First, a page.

Ray Archer photo
Props to Estonia’s Tanel Leok with a 4-2 representing perhaps his most profitable outing on the factory Rockstar Suzuki in 2012 and pushed his country to seventh ahead of Great Britain with Max Anstie’s climb from outside the top twenty to ninth spot in Moto2 the highlight for the trio that included an effective but distant Searle and Nicholls delivering a best of 16th in MX2.
Lommel was a milestone for Germany almost a year before the 2013 edition will travel to the undulations of the Teutschenthal hard-pack and home ground next September. With Roczen and co. wearing the red number plates and the 1-2-3 digits it will be another bumper spectacle in a zone of Europe that is currently experiencing a hot flush with the sport. For Team USA Belgium was hard, educational and ultimately beneficial. There is nothing to replenish motivation and refuel desire than three bronze medals after so many golds.
Roczen helped lead Germany to the overall win at Lommel.
1. Antonio Cairoli (ITA, KTM), 34:26.888;
2. Gautier Paulin (FRA, Kawasaki), +0:21.182;
3. Maximilian Nagl (GER, KTM), +0:28.933;
4. Clement Desalle (BEL, Suzuki), +0:38.741;
5. Ken Roczen (GER, KTM), +0:40.180;
6. Evgeny Bobryshev (RUS, Honda), +1:05.036;
7. Ryan Dungey (USA, KTM), +1:11.286;
8. Tommy Searle (GBR, Kawasaki), +1:38.040;
9. Marc de Reuver (NED, Kawasaki), +1:42.851;
10. Jeremy van Horebeek (BEL, KTM), +1:44.824;
11. Joshua Coppins (NZL, Yamaha), +1:59.621;
12. Rui Goncalves (POR, Honda), +2:00.412;
13. Martin Barr (IRL, Suzuki), +2:20.617;
14. Blake Baggett (USA, Kawasaki), -1 lap(s);
15. Glenn Coldenhoff (NED, KTM), -1 lap(s);
16. Jake Nicholls (GBR, KTM), -1 lap(s);
17. Gert Krestinov (EST, Honda), -1 lap(s);
18. Alexander Tonkov (RUS, Honda), -1 lap(s);
19. Marvin Musquin (FRA, KTM), -1 lap(s);
20. Priit Rätsep (EST, KTM), -1 lap(s);
21. Lawson Bopping (AUS, Yamaha), -1 lap(s);
22. Roberts Justs (LAT, Honda), -1 lap(s);
23. Irwin Graeme (IRL, Yamaha), -1 lap(s);
24. Kim Lindstrom (SWE, Kawasaki), -1 lap(s);
25. Stefan Kjer Olsen (DEN, Suzuki), -1 lap(s);
26. Luke Styke (AUS, Yamaha), -1 lap(s);
27. Tim Gajser (SLO, KTM), -1 lap(s);
28. Davis Ivanovs (LAT, Kawasaki), -2 lap(s);
29. Kim Oiva Jarva (NOR, Honda), -2 lap(s);
30. Matevz Irt (SLO, Suzuki), -2 lap(s);
31. Teemu Lehtinen (FIN, Kawasaki), -2 lap(s);
32. Karl Olsson (SWE, Honda), -2 lap(s);
33. Paulo Alberto (POR, Honda), -2 lap(s);
34. Kayne Lamont (NZL, KTM), -2 lap(s);
35. Jeremy Seewer (SUI, Suzuki), -2 lap(s);
36. Even Heibye (NOR, KTM), -5 lap(s);
37. Alessandro Lupino (ITA, Husqvarna), -16 lap(s);
38. Nicolai Hansen (DEN, Suzuki), -17 lap(s);
Clement Desalle and Belgium finished second on home soil.
Ray Archer photo
Race 2 - MX2/Open
1. Jeffrey Herlings (NED, KTM), 34:41.619;
2. Tanel Leok (EST, Suzuki), +0:58.141;
3. Ken de Dycker (BEL, KTM), +1:00.358;
4. Ken Roczen (GER, KTM), +1:48.464;
5. Davide Guarneri (ITA, KTM), +2:27.689;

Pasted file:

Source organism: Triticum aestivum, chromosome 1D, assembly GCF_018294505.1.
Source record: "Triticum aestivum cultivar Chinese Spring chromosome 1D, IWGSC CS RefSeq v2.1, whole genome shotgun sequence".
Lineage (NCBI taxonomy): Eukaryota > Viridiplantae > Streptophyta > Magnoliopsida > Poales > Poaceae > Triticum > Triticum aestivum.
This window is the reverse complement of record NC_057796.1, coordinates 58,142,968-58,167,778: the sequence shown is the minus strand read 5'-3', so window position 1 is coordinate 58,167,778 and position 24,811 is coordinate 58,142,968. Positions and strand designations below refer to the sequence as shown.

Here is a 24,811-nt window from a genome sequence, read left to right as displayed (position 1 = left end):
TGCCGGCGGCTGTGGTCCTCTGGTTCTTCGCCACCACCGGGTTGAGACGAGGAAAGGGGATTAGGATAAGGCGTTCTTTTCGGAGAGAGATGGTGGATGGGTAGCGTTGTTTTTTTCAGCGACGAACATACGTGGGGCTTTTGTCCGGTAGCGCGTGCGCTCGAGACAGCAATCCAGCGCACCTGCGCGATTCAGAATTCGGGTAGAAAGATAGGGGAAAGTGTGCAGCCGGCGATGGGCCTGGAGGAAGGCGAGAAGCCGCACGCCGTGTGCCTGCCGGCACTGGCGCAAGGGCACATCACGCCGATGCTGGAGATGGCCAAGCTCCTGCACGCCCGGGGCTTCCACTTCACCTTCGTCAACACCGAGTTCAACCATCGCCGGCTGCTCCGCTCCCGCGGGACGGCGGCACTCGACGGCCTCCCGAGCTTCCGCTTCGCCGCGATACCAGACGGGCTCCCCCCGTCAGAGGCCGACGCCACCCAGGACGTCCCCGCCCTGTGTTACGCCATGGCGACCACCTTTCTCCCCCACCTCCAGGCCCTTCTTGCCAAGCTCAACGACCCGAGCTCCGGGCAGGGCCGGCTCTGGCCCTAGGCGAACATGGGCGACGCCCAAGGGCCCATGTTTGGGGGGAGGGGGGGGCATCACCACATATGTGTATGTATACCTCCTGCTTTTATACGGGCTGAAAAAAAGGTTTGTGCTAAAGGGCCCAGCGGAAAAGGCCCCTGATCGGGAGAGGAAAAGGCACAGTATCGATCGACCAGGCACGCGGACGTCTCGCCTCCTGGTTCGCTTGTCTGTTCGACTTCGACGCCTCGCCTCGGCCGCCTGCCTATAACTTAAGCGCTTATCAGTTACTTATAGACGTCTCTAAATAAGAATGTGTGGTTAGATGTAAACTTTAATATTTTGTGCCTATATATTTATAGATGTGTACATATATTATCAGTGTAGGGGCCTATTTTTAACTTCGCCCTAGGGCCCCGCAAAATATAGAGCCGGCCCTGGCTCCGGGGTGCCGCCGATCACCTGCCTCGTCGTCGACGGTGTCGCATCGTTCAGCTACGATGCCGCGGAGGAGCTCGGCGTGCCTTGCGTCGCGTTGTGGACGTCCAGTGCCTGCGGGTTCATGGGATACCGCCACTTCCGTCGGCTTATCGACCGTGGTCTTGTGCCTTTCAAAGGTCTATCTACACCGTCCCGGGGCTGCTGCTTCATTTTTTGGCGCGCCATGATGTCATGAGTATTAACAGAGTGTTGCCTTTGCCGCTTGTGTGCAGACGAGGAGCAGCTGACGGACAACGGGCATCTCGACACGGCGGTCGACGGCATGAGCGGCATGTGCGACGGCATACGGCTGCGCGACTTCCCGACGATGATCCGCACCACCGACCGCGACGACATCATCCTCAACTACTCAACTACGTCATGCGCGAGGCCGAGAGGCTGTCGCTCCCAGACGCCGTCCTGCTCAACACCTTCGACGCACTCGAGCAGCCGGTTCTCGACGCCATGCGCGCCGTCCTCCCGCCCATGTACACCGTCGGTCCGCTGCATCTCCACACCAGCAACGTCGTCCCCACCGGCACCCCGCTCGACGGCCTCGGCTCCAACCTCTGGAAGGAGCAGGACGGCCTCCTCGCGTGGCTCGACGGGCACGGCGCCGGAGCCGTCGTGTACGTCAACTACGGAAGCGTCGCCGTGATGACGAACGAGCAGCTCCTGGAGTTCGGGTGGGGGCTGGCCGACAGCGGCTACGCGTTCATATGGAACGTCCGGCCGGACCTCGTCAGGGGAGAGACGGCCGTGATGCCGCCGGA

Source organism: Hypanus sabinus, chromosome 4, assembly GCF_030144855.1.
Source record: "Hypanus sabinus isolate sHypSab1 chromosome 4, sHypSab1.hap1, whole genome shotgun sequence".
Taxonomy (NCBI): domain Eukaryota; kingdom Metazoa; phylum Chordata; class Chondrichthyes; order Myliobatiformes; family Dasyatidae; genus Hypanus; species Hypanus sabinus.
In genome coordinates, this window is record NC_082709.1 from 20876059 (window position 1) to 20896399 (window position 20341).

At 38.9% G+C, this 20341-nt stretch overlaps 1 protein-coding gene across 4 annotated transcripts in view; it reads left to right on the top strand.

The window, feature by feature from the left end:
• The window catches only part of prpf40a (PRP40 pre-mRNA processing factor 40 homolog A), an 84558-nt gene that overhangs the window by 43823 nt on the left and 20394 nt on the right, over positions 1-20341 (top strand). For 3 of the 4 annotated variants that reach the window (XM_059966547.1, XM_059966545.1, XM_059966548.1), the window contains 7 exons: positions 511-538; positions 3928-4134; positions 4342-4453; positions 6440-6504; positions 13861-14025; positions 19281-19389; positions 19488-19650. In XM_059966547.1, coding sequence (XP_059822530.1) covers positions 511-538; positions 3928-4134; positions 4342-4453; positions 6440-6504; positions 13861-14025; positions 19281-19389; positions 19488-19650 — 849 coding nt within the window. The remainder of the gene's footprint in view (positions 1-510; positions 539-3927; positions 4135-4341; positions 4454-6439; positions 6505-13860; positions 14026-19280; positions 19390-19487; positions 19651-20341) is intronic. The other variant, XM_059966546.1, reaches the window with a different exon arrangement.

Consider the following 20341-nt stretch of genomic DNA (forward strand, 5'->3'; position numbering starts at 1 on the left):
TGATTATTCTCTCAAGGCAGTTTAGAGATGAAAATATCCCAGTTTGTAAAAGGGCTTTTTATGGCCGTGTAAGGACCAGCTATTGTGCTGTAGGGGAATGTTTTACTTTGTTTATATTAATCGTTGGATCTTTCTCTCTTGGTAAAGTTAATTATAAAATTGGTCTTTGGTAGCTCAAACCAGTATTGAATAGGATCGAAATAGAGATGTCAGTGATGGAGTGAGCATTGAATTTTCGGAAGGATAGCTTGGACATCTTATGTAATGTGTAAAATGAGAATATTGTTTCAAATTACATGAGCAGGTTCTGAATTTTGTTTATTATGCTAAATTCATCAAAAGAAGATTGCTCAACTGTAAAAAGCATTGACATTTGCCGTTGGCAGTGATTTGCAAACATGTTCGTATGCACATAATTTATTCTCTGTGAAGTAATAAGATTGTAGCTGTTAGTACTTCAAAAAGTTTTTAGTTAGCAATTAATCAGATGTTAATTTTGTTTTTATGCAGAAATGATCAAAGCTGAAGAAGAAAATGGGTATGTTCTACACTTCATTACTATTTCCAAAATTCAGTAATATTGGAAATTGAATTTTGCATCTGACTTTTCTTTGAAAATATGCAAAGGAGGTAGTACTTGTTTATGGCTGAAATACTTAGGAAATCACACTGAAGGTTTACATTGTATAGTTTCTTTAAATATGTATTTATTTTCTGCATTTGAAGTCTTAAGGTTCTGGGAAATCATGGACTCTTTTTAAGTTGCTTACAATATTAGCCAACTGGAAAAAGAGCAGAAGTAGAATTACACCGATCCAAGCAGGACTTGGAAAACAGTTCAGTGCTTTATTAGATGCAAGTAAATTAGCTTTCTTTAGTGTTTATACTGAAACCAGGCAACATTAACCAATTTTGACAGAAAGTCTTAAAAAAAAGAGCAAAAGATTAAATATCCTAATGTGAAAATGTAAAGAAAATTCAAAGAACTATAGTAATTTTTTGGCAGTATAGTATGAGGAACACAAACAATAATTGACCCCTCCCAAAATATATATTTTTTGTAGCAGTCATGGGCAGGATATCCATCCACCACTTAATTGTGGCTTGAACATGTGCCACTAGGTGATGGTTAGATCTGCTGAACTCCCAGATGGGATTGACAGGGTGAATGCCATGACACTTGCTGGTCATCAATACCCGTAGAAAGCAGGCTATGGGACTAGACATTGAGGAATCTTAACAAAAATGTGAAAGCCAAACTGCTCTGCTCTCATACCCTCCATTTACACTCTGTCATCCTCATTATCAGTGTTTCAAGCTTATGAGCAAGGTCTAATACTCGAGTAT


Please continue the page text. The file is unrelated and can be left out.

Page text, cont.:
6. Blake Baggett (USA, Kawasaki), -1 lap(s);
7. Marcus Schiffer (GER, Suzuki), -1 lap(s);
8. Todd Waters (AUS, Suzuki), -1 lap(s);
9. Max Anstie (GBR, Honda), -1 lap(s);
10. Xavier Boog (FRA, Kawasaki), -1 lap(s);
11. Marvin Musquin (FRA, KTM), -1 lap(s);
12. Alexander Tonkov (RUS, Honda), -1 lap(s);
13. Luis Correia (POR, Yamaha), -1 lap(s);
14. Justin Barcia (USA, Honda), -1 lap(s);
15. Priit Rätsep (EST, KTM), -1 lap(s);
16. Filip Bengtsson (SWE, KTM), -1 lap(s);
17. Cody Cooper (NZL, Suzuki), -1 lap(s);
18. Karl Olsson (SWE, Honda), -1 lap(s);
19. Stefan Kjer Olsen (DEN, Suzuki), -1 lap(s);
20. Luke Styke (AUS, Yamaha), -1 lap(s);
21. Paulo Alberto (POR, Honda), -2 lap(s);
22. Irwin Graeme (IRL, Yamaha), -2 lap(s);
23. Tim Gajser (SLO, KTM), -2 lap(s);
24. Roberts Justs (LAT, Honda), -2 lap(s);
25. Alessandro Lupino (ITA, Husqvarna), -2 lap(s);
26. Lauris Freibergs (LAT, Honda), -2 lap(s);
27. Stuart Edmonds (IRL, Suzuki), -2 lap(s);
28. Jeremy Seewer (SUI, Suzuki), -2 lap(s);
29. Klemen Gercar (SLO, Honda), -2 lap(s);
30. Magne Klingsheim (NOR, KTM), -2 lap(s);
31. Evgeny Mikhaylov (RUS, Suzuki), -2 lap(s);
32. Teemu Lehtinen (FIN, Kawasaki), -2 lap(s);
33. Kayne Lamont (NZL, KTM), -2 lap(s);
34. Niko Koskela (FIN, Kawasaki), -9 lap(s);
35. Valentin Guillod (SUI, KTM), -10 lap(s);
36. Jake Nicholls (GBR, KTM), -11 lap(s);
37. Kasper Lynggaard (DEN, Kawasaki), -13 lap(s);
38. Jeremy van Horebeek (BEL, KTM), -15 lap(s);
39. Glenn Coldenhoff (NED, KTM), -17 lap(s);
Germany celebrates their Motocross of Nations win.
Ray Archer photo
Race 3 - MX1/Open
Full results have not been posted
1. Antonio Cairoli
2. Jeffrey Herlings
4. Tanel Leok
5. ken deDycker
6. Max Nagl
7. Clement Desalle
8. Gautier Paulin
9. Ryan Dungey
10. Rui Goncalves
Germany – 25pts
Belgium – 29pts
United States – 39pts
Netherlands – 44pts
Italy – 45pts
France – 47pts
Estonia – 56pts
Great Britain – 56pts
Portugal – 80pts
Australia – 83pts
Russia – 93pts
Sweden – 103pts
Ireland – 106pts
Latvia – 120pts
New Zealand – 127pts
Slovenia – 134pts
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Americans know very little about seven-time FIM World Champion Tony Cairoli, but in Europe he’s treated like royalty. Page 102.